Wednesday, November 20, 2013

Draeseke - Symphony No. 3 'Symphonica Tragica'

Felix Draeseke was born in 1835 in Germany. He came from a long line of theologians, but at the age of 16 he turned his studies to music. The music of Richard Wagner made a huge impact on him and he became an unabashed Wagnerian, to the consternation of his teachers at the Liepzig Conservatory.  His devotion to the music of Wagner led to friction between the director of the conservatory and himself, so he decided to leave the conservatory in 1855.

Having placed himself firmly in the 'New Music' camp of Liszt and Wagner, he traveled to Wiemar and was introduced to Liszt by Hans von Bülow in 1856.  By this time he had written some pieces for orchestra and part of an opera. He remained in Wiemar until 186. In 1862 he went to Switzerland and remained there for 14 years. He returned to Germany in 1876 and resided in Dresden whee he was appointed to the faculty of the Dresden Conservatory in 1884. He died in 1913.

Draeseke composed in most all musical genres. During his life his music was held in high regard, even though von Bülow (who promoted his works) called his music a "hard nut to crack." Draeseke's music can be dense, contrapuntal, and especially early in his career could be labeled 'bombastic' in a Wagnerian sense. His style evened out somewhat later in his career, but he remained the 'tough nut' to the end, as witnessed by his massive choral work Christus: Mysterium in a Prelude and Three Oratorios , a work that took him thirty years to prepare, five years to compose, and three days to perform. His music remained popular for a time after his death in 1913, but it soon fell into neglect. The rise of the Third Reich in Germany saw a renewed interest and official promotion of  Draeseke's music, but after World War II it fell into neglect once again.

Symphony No. 3 'Symphonica Tragica' was composed in 1885-1886. The composer had this to say concerning the subtitle Symphonica Tragica:
"The Tragica is not related to specific impressions, nor is it bound to the fact that I wrote it in the last months of 1886, partially while my left arm, which I had broken while traveling through Neustadt on my way to Schrigiswalde, was still in a sling. The scherzo had been finished earlier, but the introduction to the first movement and the form of the fourth movement had caused me much doubt; it was rather a long time before its final plan was complete. The final movement was originally conceived with a gigantic development section (and the movement is even now not one of limited proportions); however, I recognized more and more that such an idea [i.e. a huge development section] would cause the relationship of the movements to one another to suffer, and, inasmuch as I am now satisfied with the work's present form, I am happy. I have constantly noticed - and have referred to it in my music history lectures - that the concept of tragedy, as introduced to instrumental music by Beethoven, has never found a completely satisfying resolution, neither in the Eroica nor the C minor symphony (and much the same can be said of Schumann's Second); as a consequence Beethoven had to seek different means once again in the Ninth, though in that instance, success was supposed to be determined through vocal means. In the Tragica I had the wish to try and see if such success might indeed be possible through purely orchestral means and it is to this consideration that the finale owes its genesis."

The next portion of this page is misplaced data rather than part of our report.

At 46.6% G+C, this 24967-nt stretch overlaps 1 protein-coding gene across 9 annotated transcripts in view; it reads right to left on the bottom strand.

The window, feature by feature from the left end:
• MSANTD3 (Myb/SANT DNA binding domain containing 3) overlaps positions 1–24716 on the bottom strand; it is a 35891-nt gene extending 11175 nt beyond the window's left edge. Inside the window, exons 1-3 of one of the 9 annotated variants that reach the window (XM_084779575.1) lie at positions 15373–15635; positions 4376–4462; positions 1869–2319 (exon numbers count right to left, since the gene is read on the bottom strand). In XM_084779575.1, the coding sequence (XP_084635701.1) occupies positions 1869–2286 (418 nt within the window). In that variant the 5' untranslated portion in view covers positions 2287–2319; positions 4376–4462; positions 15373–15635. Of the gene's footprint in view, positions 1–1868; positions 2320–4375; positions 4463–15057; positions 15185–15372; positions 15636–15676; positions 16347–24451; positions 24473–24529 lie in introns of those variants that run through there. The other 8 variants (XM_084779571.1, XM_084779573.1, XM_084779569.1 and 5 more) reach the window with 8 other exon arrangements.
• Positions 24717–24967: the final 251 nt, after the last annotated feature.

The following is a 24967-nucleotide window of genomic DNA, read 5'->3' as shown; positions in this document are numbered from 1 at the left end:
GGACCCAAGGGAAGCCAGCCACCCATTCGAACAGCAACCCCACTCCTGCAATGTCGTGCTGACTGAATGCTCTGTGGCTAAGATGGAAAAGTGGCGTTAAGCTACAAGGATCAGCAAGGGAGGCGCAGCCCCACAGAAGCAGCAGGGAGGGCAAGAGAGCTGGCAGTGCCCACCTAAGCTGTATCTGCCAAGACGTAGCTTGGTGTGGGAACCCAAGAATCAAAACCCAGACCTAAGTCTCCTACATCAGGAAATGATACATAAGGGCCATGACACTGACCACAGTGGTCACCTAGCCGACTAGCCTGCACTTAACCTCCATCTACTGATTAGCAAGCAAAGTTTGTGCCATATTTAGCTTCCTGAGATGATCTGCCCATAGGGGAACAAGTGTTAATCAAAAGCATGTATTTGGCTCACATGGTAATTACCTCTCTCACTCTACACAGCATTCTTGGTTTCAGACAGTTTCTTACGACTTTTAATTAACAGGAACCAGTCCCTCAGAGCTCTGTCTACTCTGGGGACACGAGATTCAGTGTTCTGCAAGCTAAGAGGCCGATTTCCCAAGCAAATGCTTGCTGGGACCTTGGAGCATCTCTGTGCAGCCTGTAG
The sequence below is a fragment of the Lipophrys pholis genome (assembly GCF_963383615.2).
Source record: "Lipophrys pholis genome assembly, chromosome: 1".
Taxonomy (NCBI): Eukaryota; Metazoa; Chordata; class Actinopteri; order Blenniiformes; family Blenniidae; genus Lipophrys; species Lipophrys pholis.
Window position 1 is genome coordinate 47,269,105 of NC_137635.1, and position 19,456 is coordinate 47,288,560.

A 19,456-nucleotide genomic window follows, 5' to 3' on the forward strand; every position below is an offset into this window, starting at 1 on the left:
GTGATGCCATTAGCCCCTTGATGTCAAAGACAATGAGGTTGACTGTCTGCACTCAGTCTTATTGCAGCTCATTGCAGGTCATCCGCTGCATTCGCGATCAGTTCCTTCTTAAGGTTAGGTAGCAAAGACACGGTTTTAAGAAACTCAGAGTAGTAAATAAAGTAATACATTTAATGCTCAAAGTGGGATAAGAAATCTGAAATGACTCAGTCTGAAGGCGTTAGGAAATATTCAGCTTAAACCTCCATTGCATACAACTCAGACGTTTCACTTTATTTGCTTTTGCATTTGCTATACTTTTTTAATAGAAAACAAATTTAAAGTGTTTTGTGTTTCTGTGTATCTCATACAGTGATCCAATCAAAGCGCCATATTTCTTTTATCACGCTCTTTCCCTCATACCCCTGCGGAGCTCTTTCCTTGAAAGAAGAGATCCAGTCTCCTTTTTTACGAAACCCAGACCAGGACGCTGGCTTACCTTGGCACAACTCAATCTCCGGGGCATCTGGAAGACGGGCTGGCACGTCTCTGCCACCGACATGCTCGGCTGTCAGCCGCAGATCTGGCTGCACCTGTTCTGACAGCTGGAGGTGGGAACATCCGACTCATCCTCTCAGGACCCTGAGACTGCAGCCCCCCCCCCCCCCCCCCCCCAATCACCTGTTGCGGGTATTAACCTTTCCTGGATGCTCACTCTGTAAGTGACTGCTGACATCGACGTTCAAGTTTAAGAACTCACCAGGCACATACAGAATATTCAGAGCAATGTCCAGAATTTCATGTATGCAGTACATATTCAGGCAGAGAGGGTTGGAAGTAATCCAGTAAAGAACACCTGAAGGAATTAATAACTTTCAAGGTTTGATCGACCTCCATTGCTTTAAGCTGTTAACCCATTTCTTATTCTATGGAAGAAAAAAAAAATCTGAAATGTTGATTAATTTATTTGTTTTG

The symphony is in C Major and is in 4 movements:

I. Andante - Allegro risoluto - The symphony begins with three octave G's by the orchestra, an attempt to establish a key is a failure and the music descends into chromaticism until the first theme is heard some 21 bars later in the home key of C major. This theme acts as a link between all of the movements of the symphony except the scherzo. It appears in the of the four movements in various guises. The first theme of the movement appears allegro risoluto in a double forte. After some transitional material the second theme is heard, also in a double forte. The first theme reappears, is slightly developed and more secondary material is introduced. The first theme weaves in and out of the proceedings until the music grows softer and the development section begins. This section works, reworks, and recasts the main themes as well as some of the secondary ones. Draeseke shows his skill by keeping things moving and making musical sense. There is a lot of activity in this section, and the composer pulls it off magnificently. The recapitulation contains only slightly less than what was in the exposition. Unlike the tonal ambiguity of the opening of the movement, the movement ends in the home key of C major and the orchestra finishs up with three C's in unison.